Advertisement

Market exchange models and geometric programming

  • Marianna Eisenberg-Nagy
  • Tibor IllésEmail author
  • Gábor Lovics
Original Paper

Abstract

Finding the equilibrium solution of the Market Exchange Models is an interesting topic. Here we discuss some relationship of the Fisher type Homogenous Market Exchange Model and the Geometric Programming. We also discuss that the equilibrium solution of the Linear and Cobb–Douglas Market Exchange Model as two special cases of the Homogenous Market Exchange Model can be found by Geometric Programming in polynomial time.

Keywords

Market exchange models Homogeneous concave utility functions Geometric programming Fisher type homogeneous market exchange models Linear and Cobb-Douglas utility functions 

Notes

Acknowledgements

This research has been partially supported by the Hungarian Research Fund, OTKA (Grant No. NKFIH 125700). The research of T. Illés and M. Eisenberg-Nagy has been partially supported by the Higher Education Excellence Program of the Ministry of Human Capacities in the frame of Artificial Intelligence research area of Budapest University of Technology and Economics (BME FIKP-MI/FM). Tibor Illés acknowledges the research support obtained as a part time John Anderson Research Lecturer from the Management Science Department, Strathclyde University, Glasgow, UK.

References

  1. Arrow KJ, Debreu G (1954) Existence of an equilibrium for a competitive economy. Econometrica 22:265–290CrossRefGoogle Scholar
  2. Csizmadia Z (2007) New pivot based methods in linear optimization, and an application in petroleum industry. Ph.D. thesis, Eötvös Loránd University of Sciences, Budapest, HungaryGoogle Scholar
  3. Csizmadia Z, Illés T (2006) New criss-cross type algorithms for linear complementarity problems with sufficient matrices. Optim Methods Softw 21(2):247–266CrossRefGoogle Scholar
  4. Csizmadia Z, Illés T, Nagy A (2013) The s-monotone index selection rule for criss-cross algorithms of linear complementarity problems. Acta Universitatis Sapientiae - Informatica 5(1):103–139CrossRefGoogle Scholar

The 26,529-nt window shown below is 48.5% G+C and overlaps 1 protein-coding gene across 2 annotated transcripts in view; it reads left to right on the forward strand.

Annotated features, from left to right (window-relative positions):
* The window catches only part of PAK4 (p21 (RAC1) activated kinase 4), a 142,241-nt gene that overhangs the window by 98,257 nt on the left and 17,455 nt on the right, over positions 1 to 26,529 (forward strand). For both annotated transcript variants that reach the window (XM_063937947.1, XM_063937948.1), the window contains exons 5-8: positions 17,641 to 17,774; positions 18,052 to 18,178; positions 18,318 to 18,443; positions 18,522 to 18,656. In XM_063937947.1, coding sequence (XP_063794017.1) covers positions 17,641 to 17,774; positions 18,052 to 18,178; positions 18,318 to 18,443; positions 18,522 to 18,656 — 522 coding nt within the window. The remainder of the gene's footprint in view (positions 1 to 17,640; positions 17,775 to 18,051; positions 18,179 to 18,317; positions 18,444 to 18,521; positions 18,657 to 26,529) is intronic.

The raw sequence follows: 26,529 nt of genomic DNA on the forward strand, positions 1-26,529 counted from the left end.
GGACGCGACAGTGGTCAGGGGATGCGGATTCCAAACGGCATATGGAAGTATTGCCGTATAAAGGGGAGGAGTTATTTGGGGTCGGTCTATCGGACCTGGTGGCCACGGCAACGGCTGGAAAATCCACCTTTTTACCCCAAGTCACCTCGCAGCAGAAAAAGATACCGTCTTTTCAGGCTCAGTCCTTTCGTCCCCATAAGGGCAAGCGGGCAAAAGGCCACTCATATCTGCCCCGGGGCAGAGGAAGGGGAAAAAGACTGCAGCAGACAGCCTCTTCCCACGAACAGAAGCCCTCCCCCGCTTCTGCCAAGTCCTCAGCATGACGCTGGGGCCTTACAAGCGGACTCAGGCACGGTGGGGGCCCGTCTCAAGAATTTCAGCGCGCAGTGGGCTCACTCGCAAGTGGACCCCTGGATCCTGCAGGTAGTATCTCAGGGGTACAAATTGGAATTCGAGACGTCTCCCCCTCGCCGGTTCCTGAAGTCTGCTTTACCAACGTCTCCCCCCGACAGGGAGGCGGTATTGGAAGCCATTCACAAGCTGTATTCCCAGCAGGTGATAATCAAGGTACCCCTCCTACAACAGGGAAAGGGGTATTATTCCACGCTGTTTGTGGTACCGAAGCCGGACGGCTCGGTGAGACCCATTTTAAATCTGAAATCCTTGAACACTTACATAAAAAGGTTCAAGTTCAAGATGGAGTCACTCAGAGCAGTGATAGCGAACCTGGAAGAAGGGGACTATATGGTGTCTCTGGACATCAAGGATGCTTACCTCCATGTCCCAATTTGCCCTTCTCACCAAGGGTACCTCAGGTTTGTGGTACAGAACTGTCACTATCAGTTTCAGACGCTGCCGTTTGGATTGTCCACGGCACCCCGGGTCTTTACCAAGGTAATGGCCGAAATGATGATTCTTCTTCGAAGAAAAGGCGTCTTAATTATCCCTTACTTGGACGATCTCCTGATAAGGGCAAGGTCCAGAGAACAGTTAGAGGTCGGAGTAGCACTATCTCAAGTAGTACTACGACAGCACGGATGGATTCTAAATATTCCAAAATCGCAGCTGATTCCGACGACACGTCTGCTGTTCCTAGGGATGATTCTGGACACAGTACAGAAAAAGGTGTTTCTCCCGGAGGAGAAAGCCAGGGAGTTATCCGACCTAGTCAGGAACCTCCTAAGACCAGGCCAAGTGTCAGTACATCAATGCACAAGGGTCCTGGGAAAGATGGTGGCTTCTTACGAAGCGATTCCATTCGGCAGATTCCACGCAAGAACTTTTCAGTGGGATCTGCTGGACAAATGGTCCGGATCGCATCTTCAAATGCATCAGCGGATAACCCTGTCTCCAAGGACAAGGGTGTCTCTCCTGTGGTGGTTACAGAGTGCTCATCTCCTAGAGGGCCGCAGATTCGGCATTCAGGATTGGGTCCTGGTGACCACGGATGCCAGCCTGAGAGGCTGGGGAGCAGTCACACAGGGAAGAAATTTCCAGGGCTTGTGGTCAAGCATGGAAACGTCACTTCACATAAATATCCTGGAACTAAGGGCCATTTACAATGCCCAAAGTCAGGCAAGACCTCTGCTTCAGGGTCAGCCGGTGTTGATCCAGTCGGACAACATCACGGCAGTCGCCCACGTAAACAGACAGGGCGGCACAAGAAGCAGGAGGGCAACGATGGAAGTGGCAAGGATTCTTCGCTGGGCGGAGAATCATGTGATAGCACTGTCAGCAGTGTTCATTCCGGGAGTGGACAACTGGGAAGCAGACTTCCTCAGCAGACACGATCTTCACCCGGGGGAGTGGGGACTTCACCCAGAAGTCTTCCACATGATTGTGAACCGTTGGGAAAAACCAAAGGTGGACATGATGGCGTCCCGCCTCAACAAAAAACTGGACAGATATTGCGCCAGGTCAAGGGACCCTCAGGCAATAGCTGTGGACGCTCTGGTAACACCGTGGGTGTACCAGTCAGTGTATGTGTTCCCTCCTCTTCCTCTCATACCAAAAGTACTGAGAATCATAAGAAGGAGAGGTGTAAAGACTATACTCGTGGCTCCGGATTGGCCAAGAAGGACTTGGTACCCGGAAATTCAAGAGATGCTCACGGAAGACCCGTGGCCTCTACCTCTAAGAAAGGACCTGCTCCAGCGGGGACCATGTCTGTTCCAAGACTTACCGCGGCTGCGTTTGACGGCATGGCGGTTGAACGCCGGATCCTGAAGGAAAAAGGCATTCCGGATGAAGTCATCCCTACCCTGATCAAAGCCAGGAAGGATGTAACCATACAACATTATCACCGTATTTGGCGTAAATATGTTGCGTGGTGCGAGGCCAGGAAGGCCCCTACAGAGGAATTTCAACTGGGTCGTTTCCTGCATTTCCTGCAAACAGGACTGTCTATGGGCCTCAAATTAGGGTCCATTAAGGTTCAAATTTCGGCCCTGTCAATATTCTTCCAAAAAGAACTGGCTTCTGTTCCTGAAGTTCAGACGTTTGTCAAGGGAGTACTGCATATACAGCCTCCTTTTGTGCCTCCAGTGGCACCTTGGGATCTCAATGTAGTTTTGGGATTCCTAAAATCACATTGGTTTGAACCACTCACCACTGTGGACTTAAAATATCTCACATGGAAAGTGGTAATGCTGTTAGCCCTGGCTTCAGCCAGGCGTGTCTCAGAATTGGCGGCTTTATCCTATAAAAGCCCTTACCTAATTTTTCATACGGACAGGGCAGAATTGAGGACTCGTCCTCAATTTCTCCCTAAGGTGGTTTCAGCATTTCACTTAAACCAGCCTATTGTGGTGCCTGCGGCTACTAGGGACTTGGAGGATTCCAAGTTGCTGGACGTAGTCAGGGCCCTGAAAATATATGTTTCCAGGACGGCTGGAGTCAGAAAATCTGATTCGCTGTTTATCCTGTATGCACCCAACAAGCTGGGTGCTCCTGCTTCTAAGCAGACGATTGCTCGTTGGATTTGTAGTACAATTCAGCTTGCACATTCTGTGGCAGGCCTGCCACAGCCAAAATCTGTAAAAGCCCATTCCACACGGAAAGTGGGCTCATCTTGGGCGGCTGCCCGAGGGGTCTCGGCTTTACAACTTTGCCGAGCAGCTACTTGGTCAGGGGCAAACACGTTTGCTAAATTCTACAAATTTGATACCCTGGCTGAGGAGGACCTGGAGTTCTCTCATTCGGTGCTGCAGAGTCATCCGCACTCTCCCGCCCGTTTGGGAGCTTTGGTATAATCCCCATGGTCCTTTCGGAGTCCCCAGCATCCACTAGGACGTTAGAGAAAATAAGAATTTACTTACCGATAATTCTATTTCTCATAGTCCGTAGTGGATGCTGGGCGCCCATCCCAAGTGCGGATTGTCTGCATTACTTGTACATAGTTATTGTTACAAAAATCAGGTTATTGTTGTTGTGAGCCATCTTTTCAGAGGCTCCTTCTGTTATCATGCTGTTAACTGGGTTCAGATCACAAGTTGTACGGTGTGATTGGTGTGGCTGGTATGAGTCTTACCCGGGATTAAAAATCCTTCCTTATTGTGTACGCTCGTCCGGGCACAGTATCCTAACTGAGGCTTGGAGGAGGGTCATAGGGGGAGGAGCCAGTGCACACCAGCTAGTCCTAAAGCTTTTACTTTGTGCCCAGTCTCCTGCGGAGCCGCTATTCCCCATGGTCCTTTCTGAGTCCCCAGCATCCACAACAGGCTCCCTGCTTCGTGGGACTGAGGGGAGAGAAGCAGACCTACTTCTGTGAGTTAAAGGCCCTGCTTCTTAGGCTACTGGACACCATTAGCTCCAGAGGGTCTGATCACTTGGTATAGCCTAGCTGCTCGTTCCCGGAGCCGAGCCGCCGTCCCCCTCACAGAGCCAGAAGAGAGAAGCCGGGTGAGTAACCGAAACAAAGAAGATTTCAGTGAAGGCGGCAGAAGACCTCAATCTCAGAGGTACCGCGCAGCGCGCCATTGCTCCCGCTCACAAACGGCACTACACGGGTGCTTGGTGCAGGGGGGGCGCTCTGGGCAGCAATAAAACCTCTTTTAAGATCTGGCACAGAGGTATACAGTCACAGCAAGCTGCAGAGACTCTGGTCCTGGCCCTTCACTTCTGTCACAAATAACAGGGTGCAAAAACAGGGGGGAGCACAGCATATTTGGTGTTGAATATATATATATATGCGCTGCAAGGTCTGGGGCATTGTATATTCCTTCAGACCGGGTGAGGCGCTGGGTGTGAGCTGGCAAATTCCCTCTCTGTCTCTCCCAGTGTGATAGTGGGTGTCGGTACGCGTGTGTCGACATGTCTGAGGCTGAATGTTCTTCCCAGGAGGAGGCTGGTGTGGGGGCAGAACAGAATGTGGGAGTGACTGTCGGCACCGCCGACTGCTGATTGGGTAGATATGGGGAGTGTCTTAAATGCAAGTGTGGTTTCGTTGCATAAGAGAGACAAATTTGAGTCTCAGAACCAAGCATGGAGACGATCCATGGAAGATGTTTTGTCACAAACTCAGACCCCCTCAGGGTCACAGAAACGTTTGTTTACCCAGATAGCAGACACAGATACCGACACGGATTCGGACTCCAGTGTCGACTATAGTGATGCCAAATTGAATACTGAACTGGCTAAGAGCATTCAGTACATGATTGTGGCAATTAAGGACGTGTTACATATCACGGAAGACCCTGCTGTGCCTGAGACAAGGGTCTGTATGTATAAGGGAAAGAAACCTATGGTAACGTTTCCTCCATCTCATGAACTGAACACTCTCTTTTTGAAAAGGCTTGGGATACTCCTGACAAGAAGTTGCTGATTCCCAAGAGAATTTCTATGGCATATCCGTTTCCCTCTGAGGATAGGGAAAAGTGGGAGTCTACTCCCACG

5. Csizmadia A, Csizmadia Z, Illés T (2018) Finiteness of the primal quadratic simplex method when s-monotone index selection rules are applied. Cent Eur J Oper Res.  https://doi.org/10.1007/s10100-018-0523-1 Google Scholar
  6. Devanur NR, Papadimitriou CH, Saber A, Vazirani VV (2008) Market equilibrium via a primal-dual algorithm for a convex program. J ACM 55:22–40CrossRefGoogle Scholar
  7. Devanur NR, Garg J, Végh AL (2016) A rational convex program for linear Arrow–Debreu markets. ACM Trans Econ Comput 5(1):13 article 6CrossRefGoogle Scholar
  8. Duan R, Mehlhorn K (2015) A combinatorial polynomial algorithm for the linear Arrow–Debreu market. Inf Comput 243:112–132CrossRefGoogle Scholar
  9. Duan R, Garg J, Mehlhorn K (2016) An improved combinatorial polynomial algorithm for the linear Arrow–Debreu market. In: Proceedings of the twenty-seventh annual ACM-SIAM symposium on discrete algorithms, pp 90–106Google Scholar
  10. Eaves BC (1985) Finite solution of pure trade markets with Cobb–Douglas utilites. In: Economic equilibrium: model formulation and solution. Matehemathical programing studies. North Holland, AmsterdamGoogle Scholar
  11. Eisenberg E (1961) Aggregation of utility function. Manag Sci 4:337–350CrossRefGoogle Scholar
  12. Eisenberg E, Gale D (1959) Consensus of subjective probabilities: the pari-mutuel method. Ann Math Stat 30:165–168CrossRefGoogle Scholar